How Average Revenue Per User Strategy Could Be Lucrative For Indian Telecom Industry ?

mobile Phone subscribers

There is a buzz in Indian telecom industry that the telecom subscriber base declined 20.7 million in July 2012. Indeed, it’s the first time ever in Indian Telecom history and subscriber base (wireless and wireline) reached to 944.81 million till the end of July this year from 965.52 million in June of this year.

It’s true that the wireless subscriber base of the country had been augmenting with dizzying pace since the last couple of years and hit to the stonewall in June. In July, the number of wireless subscribers fell to 913.49 million from 934.09 million in June, a drop of 21.40 million.  The gradient fall occurs in the month due to brush away of whopping 20.48 million subscribers of Reliance communication, a 15.2 % of its total user base.

COAI’s director general–Rajan Matthew–said, “The DoT has asked operators to clear their database of unused numbers as there is a crunch of supply in numbers—so that is driving a lot of it. The government has also stressed and made procedures to acquire and have a cellphone number more stringent. If someone has changed address and they can’t be identified the operator has to disconnect the number for security reasons.”

At present, decreasing Average Revenue Per User (ARPU) has become major concern for telecom operators in India despite of increasing mobile subscriber base. I think, the new approach could be lucrative for telecom vendors because TRAI has taken step to focus on ARPU and not just aiming to increase subscriber base.

In India, the main issue is confined with use of multiple SIMs by a single subscriber. At present, mobile phone users are sitting on pile of SIMs to leverage over vivid schemes, which are being provided by different operators in the market.  I have already discussed that Indian mobile users have tight budget and that’s why, they prefer to use pre-paid services. There are lots of unused numbers (provided by service providers) which create overburden on networks. I think, an intensive competition among Indian Telecom operators is somehow responsible for such insanity.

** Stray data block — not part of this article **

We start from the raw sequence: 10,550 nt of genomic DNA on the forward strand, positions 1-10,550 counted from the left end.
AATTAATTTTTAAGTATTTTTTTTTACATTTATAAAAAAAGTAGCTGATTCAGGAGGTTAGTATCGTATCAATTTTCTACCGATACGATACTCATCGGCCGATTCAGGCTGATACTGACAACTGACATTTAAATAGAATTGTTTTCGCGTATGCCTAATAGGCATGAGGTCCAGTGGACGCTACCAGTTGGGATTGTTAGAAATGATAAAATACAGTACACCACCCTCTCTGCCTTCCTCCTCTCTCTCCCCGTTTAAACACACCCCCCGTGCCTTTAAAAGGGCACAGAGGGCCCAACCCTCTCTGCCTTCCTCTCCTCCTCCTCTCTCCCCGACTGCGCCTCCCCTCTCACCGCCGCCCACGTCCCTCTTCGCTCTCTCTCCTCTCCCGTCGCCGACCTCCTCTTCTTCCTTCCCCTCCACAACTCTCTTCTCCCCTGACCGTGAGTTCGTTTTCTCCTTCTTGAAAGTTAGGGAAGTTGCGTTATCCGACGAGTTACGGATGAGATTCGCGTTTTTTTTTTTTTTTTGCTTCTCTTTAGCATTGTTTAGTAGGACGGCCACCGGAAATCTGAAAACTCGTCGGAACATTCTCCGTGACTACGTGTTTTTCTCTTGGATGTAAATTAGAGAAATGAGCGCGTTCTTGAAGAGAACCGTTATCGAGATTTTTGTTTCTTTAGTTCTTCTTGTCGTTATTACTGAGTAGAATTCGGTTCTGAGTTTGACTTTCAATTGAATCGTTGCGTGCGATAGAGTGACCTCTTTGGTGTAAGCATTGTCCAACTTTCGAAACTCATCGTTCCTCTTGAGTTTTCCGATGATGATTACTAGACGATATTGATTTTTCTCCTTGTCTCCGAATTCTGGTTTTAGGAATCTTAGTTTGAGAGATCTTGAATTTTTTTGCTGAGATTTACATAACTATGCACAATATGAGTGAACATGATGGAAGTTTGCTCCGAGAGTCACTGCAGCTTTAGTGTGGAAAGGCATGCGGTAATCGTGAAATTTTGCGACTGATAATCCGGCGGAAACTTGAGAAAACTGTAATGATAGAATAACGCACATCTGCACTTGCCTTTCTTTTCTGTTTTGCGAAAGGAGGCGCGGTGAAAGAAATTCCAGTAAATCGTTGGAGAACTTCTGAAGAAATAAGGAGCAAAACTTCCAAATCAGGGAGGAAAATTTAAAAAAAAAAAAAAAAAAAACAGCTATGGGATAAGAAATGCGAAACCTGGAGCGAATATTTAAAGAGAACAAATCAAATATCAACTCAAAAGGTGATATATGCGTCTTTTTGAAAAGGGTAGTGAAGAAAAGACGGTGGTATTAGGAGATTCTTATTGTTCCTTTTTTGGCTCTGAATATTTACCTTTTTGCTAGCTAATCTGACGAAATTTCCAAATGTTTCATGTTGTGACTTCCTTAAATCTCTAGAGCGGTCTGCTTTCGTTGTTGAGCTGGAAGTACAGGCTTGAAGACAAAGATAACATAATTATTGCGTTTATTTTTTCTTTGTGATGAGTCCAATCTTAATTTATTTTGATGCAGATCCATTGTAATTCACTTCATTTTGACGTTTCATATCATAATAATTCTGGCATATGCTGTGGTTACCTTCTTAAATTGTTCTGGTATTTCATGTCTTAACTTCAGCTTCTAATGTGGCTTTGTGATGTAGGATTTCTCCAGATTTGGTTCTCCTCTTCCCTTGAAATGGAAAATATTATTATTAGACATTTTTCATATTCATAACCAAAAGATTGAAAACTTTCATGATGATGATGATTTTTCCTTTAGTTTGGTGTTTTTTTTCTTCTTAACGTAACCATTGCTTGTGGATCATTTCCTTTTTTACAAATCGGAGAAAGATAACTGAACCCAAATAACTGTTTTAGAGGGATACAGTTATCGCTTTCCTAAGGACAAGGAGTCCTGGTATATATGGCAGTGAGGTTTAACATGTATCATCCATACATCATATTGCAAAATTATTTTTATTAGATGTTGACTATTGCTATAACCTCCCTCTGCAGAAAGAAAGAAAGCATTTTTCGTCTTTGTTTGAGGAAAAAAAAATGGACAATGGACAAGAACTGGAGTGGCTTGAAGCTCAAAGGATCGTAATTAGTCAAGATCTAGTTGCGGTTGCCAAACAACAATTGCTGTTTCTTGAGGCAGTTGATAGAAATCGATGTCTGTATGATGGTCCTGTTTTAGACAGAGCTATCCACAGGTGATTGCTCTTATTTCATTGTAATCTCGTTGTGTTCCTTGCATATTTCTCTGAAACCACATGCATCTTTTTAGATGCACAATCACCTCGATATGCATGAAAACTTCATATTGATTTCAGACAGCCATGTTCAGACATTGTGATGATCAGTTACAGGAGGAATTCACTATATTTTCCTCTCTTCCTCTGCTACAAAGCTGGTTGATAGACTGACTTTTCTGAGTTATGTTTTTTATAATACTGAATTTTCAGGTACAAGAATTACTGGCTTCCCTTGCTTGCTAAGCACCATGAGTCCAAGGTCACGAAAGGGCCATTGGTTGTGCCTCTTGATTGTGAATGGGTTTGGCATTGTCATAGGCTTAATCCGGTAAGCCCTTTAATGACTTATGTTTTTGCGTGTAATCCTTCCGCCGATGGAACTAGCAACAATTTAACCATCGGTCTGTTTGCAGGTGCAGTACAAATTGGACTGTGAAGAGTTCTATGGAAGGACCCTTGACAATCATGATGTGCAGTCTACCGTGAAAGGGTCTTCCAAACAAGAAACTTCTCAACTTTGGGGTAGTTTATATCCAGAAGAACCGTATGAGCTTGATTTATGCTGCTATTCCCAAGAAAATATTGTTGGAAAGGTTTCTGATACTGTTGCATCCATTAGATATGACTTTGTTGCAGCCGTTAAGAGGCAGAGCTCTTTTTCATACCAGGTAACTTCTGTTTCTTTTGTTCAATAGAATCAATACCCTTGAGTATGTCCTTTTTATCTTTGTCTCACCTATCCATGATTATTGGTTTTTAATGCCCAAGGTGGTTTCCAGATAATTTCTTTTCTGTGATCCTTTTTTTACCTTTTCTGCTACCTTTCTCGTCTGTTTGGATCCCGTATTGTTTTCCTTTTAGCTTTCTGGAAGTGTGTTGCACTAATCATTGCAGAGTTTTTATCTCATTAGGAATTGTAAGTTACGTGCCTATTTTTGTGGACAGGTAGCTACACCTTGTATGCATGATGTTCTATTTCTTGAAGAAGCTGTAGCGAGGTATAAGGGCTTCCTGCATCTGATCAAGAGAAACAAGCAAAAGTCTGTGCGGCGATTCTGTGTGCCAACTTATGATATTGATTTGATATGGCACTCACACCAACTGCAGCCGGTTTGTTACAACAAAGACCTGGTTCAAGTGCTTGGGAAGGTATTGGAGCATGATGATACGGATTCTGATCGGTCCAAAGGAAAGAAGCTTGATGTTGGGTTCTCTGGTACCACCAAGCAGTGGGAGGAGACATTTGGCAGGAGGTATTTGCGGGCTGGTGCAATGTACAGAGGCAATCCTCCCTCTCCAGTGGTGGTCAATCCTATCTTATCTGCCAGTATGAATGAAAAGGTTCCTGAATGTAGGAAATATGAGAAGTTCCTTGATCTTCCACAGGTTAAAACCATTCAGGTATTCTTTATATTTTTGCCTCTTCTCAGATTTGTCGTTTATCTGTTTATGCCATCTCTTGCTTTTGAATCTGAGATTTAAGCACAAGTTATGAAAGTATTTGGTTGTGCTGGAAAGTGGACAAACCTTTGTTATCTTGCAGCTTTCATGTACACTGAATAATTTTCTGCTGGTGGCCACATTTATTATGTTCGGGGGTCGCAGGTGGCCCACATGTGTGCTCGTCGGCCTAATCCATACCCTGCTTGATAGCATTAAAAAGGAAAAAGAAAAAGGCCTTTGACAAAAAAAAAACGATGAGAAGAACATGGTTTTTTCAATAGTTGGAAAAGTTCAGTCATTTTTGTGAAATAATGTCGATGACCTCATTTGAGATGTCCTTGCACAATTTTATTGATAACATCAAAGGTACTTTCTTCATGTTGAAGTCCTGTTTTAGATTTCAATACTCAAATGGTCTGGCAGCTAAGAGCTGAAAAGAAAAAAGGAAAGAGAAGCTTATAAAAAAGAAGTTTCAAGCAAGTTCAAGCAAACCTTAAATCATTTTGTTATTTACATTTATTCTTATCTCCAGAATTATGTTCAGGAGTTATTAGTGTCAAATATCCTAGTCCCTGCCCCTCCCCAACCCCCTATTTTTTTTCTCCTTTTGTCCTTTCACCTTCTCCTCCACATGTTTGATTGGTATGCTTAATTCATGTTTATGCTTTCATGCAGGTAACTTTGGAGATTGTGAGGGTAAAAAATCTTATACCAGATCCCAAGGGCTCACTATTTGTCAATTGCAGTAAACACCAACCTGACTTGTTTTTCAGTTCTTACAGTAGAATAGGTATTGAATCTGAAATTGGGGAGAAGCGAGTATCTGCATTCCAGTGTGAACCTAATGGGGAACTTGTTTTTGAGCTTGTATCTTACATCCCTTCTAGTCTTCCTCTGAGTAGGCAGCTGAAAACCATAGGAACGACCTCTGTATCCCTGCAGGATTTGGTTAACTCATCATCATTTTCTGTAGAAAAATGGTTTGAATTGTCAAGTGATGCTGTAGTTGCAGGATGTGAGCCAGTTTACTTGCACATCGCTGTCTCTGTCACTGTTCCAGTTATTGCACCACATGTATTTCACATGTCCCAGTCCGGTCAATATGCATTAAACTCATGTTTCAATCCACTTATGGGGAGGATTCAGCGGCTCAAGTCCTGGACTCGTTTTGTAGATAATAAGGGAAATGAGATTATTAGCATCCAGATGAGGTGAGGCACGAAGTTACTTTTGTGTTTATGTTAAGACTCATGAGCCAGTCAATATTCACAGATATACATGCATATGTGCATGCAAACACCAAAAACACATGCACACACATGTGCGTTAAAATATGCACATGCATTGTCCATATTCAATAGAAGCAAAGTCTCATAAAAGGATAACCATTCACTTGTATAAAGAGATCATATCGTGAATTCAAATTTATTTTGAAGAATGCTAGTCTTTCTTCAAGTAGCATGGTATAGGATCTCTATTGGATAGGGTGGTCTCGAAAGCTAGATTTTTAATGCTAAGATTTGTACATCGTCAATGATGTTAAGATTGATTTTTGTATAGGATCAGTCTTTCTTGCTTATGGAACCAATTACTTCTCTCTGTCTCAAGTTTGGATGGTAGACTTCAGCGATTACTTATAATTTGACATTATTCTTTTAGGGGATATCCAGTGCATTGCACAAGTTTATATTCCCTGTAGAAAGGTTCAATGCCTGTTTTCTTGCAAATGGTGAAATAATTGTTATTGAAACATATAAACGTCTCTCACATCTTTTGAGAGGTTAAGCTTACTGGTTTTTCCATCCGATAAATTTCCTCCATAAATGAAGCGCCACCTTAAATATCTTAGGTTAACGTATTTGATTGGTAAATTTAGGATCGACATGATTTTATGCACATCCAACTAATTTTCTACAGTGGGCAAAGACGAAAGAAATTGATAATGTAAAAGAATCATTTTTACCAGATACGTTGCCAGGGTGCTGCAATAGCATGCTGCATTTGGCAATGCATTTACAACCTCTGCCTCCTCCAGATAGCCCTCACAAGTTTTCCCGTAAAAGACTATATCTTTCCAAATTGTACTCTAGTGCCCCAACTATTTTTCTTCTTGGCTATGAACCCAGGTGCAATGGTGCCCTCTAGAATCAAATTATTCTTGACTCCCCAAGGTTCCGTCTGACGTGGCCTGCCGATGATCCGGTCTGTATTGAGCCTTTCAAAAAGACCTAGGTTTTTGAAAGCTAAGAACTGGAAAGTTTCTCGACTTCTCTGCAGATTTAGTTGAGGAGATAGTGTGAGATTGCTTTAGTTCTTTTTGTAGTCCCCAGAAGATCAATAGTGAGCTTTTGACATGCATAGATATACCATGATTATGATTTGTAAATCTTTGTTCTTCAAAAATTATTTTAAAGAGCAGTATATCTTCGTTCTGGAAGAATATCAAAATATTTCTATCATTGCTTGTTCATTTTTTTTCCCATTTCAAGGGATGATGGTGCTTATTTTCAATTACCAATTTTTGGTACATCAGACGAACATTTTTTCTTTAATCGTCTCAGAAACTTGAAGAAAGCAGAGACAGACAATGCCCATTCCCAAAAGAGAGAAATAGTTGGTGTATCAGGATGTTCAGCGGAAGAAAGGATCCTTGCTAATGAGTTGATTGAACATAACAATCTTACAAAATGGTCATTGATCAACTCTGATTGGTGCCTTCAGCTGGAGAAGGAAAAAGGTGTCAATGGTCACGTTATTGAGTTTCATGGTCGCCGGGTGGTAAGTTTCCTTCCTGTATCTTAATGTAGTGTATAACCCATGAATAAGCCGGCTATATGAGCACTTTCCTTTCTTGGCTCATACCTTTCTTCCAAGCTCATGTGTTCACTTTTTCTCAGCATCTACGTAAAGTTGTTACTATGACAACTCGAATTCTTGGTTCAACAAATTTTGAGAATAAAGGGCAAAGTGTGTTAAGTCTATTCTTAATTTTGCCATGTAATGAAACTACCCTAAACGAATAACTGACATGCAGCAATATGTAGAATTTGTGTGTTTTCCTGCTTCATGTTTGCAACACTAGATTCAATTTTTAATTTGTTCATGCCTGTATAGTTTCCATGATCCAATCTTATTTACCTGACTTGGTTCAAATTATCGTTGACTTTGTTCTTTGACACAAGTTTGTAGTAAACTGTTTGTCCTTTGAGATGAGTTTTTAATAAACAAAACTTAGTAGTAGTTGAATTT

Undoubtedly, the valuation of any company is determined by the revenue generation, and focusing on ARPU could be a robust approach. If you subtly investigate the whole scenario, you will definitely find out that the increasing subscriber base every month before July was just misleading. Apparently, operators really need to focus on active mobile users rather than to focus on subscriber additions so that they could generate revenue . The new module will provide a crystal picture of telecom subscribers and telecom density of every circle.

Most important paraphernalia is here that the number of active mobile subscriber base reached to peak in the month of July this year. The number of active subscriber, customer who made at least one revenue call in the last 60 days,  base surged to 698.06 million in July, a 76.42 % of total subscriber base. I think, the new module could be expedient for the subscribers as well as operators. Of course, the number of active mobile subscribers account for ARPU rather than non-active.

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